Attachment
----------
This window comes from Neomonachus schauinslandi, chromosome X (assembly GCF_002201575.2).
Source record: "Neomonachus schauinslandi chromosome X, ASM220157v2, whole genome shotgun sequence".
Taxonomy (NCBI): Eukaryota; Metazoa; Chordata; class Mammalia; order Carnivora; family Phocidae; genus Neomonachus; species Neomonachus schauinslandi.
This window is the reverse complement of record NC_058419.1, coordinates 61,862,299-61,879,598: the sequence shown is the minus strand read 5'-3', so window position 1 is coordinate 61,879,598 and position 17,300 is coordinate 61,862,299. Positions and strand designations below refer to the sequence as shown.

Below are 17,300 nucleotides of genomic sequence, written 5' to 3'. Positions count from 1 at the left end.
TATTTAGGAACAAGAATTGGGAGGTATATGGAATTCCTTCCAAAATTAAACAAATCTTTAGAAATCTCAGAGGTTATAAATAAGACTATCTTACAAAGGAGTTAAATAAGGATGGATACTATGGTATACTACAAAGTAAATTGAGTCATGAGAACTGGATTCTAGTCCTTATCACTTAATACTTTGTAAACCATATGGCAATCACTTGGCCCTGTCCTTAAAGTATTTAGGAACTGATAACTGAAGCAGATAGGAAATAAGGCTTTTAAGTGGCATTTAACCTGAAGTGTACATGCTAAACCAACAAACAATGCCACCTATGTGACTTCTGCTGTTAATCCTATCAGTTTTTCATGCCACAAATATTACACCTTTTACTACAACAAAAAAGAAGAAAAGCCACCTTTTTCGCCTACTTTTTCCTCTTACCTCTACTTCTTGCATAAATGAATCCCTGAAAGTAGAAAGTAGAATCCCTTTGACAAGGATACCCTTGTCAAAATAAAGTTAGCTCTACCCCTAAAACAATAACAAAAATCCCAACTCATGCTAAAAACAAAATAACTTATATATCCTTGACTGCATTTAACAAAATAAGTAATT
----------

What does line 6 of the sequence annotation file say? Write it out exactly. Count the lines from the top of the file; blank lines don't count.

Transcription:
TATTTAGGAACAAGAATTGGGAGGTATATGGAATTCCTTCCAAAATTAAACAAATCTTTAGAAATCTCAGAGGTTATAAATAAGACTATCTTACAAAGGAGTTAAATAAGGATGGATACTATGGTATACTACAAAGTAAATTGAGTCATGAGAACTGGATTCTAGTCCTTATCACTTAATACTTTGTAAACCATATGGCAATCACTTGGCCCTGTCCTTAAAGTATTTAGGAACTGATAACTGAAGCAGATAGGAAATAAGGCTTTTAAGTGGCATTTAACCTGAAGTGTACATGCTAAACCAACAAACAATGCCACCTATGTGACTTCTGCTGTTAATCCTATCAGTTTTTCATGCCACAAATATTACACCTTTTACTACAACAAAAAAGAAGAAAAGCCACCTTTTTCGCCTACTTTTTCCTCTTACCTCTACTTCTTGCATAAATGAATCCCTGAAAGTAGAAAGTAGAATCCCTTTGACAAGGATACCCTTGTCAAAATAAAGTTAGCTCTACCCCTAAAACAATAACAAAAATCCCAACTCATGCTAAAAACAAAATAACTTATATATCCTTGACTGCATTTAACAAAATAAGTAATT